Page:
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  Defrocked Priest Vows Fight to Clear Name in Abuse Case

By Claudia Rowe
Seattle Post-Intelligencer
November 16, 2005

On a sunny Saturday in 1969, G. Barry Ashwell and David Jaeger, schoolmates for 11 years, were ordained into the priesthood together. More than three decades later - also on the same day - the Seattle Archdiocese announced that the Vatican had defrocked both priests after numerous allegations that they sexually abused children.

But here, their paths diverge. Jaeger - most recently known for his sensitive ministry to AIDS patients - has confessed and requested to be "released from the clerical state," while Ashwell remains unrepentant. Defiant, he is now preparing to defend himself in court.

"These people claim to be victims, and they very well might be - but not by me," he said Tuesday in a rambling, hourlong interview that revealed a man stunned by his ostracism after a long and storied career.

"Did I do anybody any good, ever? Where are they all? No one speaks to me at all now. Everybody runs for cover. I'm a hermit."

Ashwell ran St. Augustine Parish on Whidbey Island from 1978 to 2000, when he was transferred to churches in Buckley and Wilkeson after repeated allegations of abuse had surfaced.

Jaeger, 62, served at St. Joseph Parish in Vancouver, Wash.; Immaculate Conception in Everett; and St. Therese Parish in Seattle. He also held administrative positions in the archdiocese.

Both were removed from active ministry several years ago pending the Vatican's decision on their cases. Now neither will be permitted to function as priest any longer, though Ashwell still considers himself one.

"They haven't un-priested me," he said. "They can't. It's not just what I am, it's who I am. I'll never be anything else."

Physically small but personally imposing, Ashwell, 62, enjoyed a legendary tenure in Oak Harbor, where he also served as a state-licensed foster parent to at least five boys, one of whom accused him of sexual abuse. That man, Louis DiDomenici, settled his case against the Seattle Archdiocese in 1996, and Ashwell remained at his post.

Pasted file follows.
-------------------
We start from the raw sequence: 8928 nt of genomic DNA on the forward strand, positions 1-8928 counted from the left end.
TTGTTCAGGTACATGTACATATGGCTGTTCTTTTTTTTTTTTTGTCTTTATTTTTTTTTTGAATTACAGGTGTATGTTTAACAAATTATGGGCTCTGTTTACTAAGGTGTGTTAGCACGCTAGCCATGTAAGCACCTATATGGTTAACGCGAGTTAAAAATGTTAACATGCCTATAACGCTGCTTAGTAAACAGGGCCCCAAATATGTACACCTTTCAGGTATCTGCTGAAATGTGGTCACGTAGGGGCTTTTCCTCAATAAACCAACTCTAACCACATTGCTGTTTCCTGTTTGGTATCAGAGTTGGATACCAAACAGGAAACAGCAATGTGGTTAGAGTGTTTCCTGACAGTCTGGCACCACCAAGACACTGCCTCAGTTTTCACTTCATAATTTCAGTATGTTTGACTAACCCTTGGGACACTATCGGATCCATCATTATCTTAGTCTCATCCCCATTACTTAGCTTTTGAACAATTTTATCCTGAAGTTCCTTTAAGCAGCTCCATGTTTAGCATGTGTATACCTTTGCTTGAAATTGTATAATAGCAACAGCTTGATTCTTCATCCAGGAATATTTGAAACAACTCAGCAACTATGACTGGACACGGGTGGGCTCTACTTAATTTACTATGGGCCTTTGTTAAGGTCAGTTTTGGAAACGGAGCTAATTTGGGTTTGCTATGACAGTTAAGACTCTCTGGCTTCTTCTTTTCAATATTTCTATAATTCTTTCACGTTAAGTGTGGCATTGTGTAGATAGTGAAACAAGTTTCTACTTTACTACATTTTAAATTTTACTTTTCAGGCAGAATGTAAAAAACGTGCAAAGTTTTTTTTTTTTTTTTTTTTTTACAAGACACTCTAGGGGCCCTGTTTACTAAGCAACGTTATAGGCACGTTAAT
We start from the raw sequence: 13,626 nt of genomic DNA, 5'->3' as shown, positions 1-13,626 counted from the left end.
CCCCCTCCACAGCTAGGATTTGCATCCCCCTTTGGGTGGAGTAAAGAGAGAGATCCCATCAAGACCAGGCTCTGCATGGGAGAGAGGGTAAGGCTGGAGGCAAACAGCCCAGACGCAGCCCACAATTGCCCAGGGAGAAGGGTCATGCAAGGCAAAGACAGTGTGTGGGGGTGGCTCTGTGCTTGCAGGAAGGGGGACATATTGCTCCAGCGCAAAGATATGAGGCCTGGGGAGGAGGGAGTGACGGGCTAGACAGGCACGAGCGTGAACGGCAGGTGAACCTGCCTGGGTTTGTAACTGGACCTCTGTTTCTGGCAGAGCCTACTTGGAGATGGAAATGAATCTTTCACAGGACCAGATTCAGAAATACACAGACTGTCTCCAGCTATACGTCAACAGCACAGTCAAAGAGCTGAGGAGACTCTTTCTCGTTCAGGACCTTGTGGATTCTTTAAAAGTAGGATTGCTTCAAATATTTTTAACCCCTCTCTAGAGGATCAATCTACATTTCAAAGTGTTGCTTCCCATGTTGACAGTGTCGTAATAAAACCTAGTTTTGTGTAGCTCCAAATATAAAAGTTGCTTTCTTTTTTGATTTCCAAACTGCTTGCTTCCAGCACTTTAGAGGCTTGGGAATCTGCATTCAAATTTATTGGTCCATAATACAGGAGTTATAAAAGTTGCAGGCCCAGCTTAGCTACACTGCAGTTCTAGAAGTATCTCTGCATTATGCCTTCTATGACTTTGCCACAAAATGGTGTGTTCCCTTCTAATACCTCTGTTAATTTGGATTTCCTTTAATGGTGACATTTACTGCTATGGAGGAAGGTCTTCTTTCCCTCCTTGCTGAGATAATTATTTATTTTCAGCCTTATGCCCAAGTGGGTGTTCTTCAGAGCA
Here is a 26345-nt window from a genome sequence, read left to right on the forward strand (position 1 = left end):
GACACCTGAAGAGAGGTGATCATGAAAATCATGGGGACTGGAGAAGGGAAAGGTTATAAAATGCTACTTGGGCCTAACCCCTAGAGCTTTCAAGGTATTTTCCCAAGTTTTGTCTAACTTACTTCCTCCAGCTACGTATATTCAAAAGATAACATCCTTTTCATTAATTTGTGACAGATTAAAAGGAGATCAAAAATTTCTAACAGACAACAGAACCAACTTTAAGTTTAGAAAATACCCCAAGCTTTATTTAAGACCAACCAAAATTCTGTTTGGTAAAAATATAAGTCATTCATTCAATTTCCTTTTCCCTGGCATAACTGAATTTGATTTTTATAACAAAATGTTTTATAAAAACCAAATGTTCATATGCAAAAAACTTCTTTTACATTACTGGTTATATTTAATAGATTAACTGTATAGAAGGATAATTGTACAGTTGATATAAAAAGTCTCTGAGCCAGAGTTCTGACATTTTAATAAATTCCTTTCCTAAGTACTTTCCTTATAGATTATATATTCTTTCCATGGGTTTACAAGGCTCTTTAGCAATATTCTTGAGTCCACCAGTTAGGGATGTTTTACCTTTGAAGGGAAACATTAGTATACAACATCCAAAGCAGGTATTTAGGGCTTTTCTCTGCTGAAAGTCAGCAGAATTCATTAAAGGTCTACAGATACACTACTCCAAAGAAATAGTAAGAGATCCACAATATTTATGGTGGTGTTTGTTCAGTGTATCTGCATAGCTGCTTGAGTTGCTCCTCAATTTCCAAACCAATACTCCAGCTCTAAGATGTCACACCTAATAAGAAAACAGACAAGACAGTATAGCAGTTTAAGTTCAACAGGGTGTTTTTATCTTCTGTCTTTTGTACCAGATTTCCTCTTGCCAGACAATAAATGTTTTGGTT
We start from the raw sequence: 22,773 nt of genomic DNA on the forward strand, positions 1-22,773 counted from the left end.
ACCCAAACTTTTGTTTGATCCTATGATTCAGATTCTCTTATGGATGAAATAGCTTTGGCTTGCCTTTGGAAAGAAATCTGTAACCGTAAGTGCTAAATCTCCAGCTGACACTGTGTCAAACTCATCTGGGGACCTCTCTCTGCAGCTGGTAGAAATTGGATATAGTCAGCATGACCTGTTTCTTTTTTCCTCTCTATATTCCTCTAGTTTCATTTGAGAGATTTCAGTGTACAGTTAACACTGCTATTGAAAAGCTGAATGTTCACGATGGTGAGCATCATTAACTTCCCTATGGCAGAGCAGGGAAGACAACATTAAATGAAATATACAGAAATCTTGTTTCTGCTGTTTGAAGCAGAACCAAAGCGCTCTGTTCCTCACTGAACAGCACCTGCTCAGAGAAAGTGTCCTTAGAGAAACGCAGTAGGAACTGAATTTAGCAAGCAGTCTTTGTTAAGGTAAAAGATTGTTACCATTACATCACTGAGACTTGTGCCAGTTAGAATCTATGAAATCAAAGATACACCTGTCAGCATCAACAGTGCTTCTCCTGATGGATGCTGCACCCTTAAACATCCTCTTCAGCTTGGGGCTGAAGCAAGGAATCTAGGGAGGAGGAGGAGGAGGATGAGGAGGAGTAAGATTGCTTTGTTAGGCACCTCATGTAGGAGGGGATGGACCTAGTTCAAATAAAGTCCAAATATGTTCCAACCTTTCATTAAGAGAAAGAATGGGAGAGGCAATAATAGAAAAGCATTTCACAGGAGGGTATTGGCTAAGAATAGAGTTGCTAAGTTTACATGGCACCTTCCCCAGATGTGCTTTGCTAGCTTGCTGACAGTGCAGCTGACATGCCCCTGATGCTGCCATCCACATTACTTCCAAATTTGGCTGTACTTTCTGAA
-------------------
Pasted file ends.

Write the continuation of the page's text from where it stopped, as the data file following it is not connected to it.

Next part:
His 22-year term in Oak Harbor was unusual in a region where priests routinely are rotated from parish to parish, and some attributed this to a "Napoleonic" personality. He was iron-willed about staying on quiet, out-of-the-way Whidbey Island, and commanding enough to ensure that will was obeyed.

His 36 years as a priest were upended Thursday, however, when Archbishop Alex Brunett called him to Seattle. Ashwell, who had spent the last few years fighting a two-pronged battle against both the archdiocese and the Vatican to regain his position, knew what was coming.

"You're finished," is what he remembers the archbishop saying, matter-of-factly.

The Vatican had defrocked him - its highest possible sanction against a priest - after both Brunett and a board of outside evaluators made similar recommendations. Three other priests from Seattle are awaiting a decision from Rome.

In a statement released on-line, Brunett apologized to victims of clerical sexual abuse and said the judgment on Ashwell and Jaeger confirmed "the sincerity of our resolve to seek justice in these cases."